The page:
Search - Unforgotten: Twenty-Five Years After Willowbrook on DVD

Unforgotten: Twenty-Five Years After Willowbrook
Unforgotten Twenty-Five Years After Willowbrook
Actor: documentary
Director: Jack Fisher
Genres: Documentary
NR     2008     0hr 56min

A critically acclaimed, award-winning documentary that examines the impact of the horrors of Willowbrook on the survivors and their families, Unforgotten features eloquent testimonials of family members and focuses on the ...  more »


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Movie Details

Actor: documentary
Director: Jack Fisher
Genres: Documentary
Sub-Genres: Documentary
Studio: City Lights
Format: DVD - Color
DVD Release Date: 09/30/2008
Original Release Date: 01/01/2008
Theatrical Release Date: 01/01/2008
Release Year: 2008
Run Time: 0hr 56min
Screens: Color
Number of Discs: 1
SwapaDVD Credits: 1
Total Copies: 0
Members Wishing: 2
MPAA Rating: NR (Not Rated)
Languages: English
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Movie Reviews

Willowbrook is a moving documentary
Robert G Yokoyama | Mililani, Hawaii | 10/05/2008
(5 out of 5 stars)

"Willowbrook is a moving documentary about the lives of adults who are mentally disabled. I have never heard of the Staten Island, New York school before watching this documentary. I am shocked that thousands of people lived in such deplorable conditions for decades. Reporter Geraldo Rivera first exposed Willowbrook as an overcrowded and understaffed facility in 1972. The school closed in 1987, and some of the former residents have gone on to live productive lives. The message of this documentary is that people with mental disabilities should be given the change to reach their potential, no matter what that is. I am touched by the story of Benard Carabello. He was diagnosed with mental retardation when he actually has cerebral palsy. He now leads a full active life as a disability advocate. I am also touched by the story of the late Luis Rivera. This young man did not have the ability to communicate verbally, but he communicated such warmth and love through his smile and facial gestures. This documentary definitely increases my compassion for people with disabilities."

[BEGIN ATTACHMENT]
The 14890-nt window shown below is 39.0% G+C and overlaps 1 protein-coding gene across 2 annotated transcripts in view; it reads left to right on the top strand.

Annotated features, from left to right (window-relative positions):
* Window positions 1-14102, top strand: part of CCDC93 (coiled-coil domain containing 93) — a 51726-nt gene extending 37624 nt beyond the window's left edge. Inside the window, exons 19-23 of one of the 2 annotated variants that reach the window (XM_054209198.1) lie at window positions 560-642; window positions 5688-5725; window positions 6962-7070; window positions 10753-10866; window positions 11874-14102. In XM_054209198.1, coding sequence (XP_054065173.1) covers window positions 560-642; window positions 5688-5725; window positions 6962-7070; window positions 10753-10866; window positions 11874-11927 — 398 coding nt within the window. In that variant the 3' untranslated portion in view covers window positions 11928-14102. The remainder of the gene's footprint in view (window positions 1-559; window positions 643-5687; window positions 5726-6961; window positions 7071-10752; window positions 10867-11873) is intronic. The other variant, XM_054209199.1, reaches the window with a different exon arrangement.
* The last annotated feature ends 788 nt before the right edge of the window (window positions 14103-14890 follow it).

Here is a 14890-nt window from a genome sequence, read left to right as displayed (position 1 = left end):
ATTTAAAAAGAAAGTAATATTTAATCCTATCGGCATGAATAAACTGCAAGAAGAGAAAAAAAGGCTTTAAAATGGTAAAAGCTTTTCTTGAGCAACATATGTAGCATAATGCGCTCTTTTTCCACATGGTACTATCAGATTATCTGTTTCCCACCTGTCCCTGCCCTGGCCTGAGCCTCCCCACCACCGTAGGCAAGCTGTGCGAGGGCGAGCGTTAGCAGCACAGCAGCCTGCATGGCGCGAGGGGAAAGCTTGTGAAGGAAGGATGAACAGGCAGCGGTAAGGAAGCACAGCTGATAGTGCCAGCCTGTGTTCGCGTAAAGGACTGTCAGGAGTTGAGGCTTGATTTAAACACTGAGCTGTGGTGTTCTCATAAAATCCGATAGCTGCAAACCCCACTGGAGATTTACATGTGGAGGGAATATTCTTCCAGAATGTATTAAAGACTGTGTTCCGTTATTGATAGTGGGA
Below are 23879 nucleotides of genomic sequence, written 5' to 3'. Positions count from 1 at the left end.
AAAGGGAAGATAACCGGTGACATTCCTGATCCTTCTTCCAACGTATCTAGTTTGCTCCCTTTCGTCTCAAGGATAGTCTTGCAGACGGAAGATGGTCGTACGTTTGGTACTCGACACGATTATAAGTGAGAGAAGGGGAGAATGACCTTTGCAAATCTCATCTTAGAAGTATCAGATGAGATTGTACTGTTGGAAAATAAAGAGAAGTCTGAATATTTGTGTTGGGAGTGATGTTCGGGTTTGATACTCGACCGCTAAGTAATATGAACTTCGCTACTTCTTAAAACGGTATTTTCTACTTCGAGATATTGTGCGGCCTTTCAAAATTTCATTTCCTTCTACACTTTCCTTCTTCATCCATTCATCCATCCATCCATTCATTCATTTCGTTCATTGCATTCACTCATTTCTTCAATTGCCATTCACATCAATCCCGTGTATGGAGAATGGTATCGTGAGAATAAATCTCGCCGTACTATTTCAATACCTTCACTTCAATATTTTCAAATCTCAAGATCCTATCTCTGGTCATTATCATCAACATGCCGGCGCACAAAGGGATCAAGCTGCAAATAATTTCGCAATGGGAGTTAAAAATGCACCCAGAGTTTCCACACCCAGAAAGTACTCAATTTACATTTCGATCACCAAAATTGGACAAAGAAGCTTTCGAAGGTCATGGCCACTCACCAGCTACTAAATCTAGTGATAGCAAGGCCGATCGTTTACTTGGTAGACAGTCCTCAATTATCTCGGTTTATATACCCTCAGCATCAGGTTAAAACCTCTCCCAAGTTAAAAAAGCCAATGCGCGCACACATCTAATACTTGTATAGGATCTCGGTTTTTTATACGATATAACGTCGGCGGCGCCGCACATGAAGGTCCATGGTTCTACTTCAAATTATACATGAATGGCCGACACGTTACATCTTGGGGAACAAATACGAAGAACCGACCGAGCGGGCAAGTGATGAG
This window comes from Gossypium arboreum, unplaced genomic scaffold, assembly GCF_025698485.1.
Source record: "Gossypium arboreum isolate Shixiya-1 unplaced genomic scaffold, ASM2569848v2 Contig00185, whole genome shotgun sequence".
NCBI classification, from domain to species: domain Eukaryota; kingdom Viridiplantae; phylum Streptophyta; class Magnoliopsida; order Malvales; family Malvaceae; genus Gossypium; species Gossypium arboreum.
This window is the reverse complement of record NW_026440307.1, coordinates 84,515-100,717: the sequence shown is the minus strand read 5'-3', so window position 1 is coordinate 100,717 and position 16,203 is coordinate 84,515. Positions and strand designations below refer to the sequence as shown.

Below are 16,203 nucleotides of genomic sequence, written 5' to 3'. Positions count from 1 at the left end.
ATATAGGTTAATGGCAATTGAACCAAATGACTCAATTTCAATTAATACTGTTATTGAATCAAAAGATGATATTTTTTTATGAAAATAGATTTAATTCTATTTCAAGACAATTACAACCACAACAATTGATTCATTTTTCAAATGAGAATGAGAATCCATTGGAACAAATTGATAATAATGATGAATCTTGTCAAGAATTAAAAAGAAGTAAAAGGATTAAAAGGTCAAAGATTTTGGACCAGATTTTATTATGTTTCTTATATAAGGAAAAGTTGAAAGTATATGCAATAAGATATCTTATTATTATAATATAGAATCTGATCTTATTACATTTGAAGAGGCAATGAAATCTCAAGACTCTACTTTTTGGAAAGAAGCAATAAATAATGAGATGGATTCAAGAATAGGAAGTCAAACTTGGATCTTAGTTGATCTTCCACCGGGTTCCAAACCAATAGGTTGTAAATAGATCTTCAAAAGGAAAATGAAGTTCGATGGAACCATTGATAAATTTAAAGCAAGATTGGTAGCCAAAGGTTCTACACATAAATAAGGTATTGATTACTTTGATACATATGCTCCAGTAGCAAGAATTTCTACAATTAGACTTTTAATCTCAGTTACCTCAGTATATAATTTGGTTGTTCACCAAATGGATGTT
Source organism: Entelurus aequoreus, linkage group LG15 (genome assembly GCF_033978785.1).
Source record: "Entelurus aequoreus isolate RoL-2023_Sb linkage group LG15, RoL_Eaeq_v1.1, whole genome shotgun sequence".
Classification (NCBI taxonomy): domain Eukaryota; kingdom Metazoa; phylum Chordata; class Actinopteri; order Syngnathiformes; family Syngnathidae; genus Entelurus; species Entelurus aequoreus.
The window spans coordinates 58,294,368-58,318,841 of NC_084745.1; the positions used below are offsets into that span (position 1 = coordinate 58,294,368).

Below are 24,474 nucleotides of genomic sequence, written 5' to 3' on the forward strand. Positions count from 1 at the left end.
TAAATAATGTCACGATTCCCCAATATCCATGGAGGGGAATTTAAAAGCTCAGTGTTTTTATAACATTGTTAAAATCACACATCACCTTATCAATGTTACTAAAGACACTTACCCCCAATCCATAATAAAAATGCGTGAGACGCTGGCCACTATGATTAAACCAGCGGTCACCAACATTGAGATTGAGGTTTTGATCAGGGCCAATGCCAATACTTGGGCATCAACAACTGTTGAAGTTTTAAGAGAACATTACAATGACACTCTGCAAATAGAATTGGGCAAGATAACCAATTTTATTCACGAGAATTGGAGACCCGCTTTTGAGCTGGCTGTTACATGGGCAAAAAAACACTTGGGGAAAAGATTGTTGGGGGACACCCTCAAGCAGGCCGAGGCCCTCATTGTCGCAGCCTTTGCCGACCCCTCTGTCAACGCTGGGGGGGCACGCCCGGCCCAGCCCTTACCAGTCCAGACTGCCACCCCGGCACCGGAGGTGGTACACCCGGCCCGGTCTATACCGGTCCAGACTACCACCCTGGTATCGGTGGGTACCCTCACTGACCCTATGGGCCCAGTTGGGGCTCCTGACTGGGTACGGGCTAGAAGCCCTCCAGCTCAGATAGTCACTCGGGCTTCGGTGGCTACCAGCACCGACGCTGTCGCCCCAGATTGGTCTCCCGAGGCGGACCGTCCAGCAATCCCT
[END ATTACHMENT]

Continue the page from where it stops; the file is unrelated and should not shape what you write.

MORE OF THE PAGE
Important documentary
Filmguy | NY | 10/05/2008
(5 out of 5 stars)

"This documentary is a heartfelt account of the effects upon individuals and families of the policy that treated people worse than ASPCA would have allowed for animals. Unfortunately, not many people know how some of our children with disabilities were once treated, and for that reason, everyone should see this documentary. Although the film may be modest in technique and a few years old, it documents something that should not be forgotten. It is hard to believe this existed here in the USA only a few years ago. Those viewers more interested in content than packaging will be greatly moved by this film."
Poignant documentary with some mighty haunting footage
Matthew G. Sherwin | last seen screaming at Amazon customer service | 07/25/2009
(5 out of 5 stars)